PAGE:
Cases of the virus associated with fetal microcephaly have been detected in Dallas and Travis County. The state’s first response should be increasing access to family planning and resources for disabled children.
At this point, you’ve probably heard about the Zika virus. In pregnant women, the virus has been associated with fetal microcephaly, which can result in severe disability or death.¹ The CDC recently released a statement finding causality more and more likely.2,3 While a microcephaly diagnosis can include conditions ranging from a slightly smaller than normal head to a complete lack of brain development, cases related to Zika appear to be severe.4 Scientists and politicians have been advising women to avoid pregnancy to ensure that they do not find themselves carrying unviable or severely disabled babies. They don’t seem to have any options for the thousands of infected people already pregnant, who may want to terminate their pregnancies or access services for disabled children.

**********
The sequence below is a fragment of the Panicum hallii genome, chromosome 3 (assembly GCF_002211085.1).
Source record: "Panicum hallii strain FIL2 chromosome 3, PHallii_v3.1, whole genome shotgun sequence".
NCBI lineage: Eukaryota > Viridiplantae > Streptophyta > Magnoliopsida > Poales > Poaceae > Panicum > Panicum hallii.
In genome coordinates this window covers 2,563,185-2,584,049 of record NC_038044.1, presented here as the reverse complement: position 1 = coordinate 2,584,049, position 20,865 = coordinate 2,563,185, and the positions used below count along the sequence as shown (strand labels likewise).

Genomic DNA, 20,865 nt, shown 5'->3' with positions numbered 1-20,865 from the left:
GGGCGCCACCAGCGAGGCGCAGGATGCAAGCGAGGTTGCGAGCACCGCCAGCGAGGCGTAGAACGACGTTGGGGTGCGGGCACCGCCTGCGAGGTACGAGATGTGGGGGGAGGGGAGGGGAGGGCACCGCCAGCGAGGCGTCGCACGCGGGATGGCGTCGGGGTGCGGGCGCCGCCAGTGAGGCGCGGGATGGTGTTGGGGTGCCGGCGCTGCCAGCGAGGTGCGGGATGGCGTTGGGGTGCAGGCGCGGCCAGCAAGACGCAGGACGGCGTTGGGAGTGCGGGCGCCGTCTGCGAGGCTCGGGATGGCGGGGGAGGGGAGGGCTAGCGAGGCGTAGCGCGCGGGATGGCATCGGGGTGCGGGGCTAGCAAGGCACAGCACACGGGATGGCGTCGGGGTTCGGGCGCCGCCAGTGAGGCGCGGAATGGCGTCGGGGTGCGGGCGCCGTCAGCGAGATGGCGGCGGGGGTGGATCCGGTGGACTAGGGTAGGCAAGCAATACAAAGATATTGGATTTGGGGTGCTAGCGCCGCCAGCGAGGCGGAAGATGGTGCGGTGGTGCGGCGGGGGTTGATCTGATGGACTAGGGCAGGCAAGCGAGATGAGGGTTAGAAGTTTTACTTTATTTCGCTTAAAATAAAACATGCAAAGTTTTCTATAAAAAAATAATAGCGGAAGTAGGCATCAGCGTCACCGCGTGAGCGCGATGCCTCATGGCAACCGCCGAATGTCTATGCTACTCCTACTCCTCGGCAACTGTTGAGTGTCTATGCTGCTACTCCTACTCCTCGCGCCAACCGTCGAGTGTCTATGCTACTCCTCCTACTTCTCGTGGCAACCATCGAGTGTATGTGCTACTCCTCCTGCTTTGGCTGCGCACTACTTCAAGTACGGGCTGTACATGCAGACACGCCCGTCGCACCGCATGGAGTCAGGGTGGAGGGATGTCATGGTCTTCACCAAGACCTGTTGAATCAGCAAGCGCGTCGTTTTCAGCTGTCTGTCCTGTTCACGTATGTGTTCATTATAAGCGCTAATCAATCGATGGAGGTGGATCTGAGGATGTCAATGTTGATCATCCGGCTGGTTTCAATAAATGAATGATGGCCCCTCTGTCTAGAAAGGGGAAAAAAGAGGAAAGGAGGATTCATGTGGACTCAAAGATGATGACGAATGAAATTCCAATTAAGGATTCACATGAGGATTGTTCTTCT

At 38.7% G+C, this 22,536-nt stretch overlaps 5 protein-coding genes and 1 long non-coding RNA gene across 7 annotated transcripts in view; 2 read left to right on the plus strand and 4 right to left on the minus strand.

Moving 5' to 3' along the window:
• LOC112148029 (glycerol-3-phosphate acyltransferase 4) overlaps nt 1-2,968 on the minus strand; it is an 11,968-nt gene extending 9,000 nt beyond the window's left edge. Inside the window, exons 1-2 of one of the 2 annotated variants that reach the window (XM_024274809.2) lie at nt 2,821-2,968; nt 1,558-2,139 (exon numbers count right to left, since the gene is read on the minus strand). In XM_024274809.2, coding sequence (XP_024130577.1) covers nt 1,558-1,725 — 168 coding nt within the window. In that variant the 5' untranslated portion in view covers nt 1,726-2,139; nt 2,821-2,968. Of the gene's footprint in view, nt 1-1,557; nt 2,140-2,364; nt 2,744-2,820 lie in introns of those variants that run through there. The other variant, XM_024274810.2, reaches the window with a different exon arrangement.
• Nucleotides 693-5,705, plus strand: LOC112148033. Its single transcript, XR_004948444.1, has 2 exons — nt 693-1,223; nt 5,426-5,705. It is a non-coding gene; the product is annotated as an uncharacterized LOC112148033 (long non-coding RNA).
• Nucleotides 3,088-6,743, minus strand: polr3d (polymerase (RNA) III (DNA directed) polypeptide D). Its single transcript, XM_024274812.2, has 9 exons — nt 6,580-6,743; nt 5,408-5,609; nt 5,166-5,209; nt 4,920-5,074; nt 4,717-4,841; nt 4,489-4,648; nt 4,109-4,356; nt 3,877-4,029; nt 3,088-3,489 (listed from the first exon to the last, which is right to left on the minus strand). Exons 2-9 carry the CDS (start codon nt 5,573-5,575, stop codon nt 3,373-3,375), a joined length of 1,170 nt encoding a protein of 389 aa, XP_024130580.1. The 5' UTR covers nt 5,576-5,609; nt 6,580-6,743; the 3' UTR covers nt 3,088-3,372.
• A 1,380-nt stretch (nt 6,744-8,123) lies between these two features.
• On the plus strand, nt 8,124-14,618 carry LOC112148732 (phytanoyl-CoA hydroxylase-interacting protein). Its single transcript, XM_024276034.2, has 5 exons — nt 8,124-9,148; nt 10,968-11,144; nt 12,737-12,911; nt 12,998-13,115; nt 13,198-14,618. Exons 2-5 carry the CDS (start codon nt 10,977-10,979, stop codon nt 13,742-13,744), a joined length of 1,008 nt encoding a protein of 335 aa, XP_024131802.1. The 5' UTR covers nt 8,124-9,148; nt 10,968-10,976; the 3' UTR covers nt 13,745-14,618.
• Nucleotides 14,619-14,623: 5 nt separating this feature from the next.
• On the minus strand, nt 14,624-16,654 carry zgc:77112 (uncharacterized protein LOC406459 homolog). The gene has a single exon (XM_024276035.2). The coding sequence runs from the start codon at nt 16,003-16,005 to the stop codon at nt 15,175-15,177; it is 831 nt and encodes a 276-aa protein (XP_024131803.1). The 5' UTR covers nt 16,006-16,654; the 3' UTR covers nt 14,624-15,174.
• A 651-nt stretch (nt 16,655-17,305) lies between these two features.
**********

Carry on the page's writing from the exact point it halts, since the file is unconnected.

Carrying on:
Between being stigmatized as a poverty issue as well as a women’s issue, Zika didn’t get too much attention in the United States until the announcement last month that a case had been sexually transmitted in Dallas.5 The Dallas case coincided with the WHO declaration that Zika is an “international health emergency” on February 1. On February 4, the first case was confirmed in the Austin area.6 Pregnant people in the Southern United States have gathered in Internet forums to discuss their risk. That risk will be high if a link is proven and Zika spreads, by sexual transmission or by mosquito when the season comes.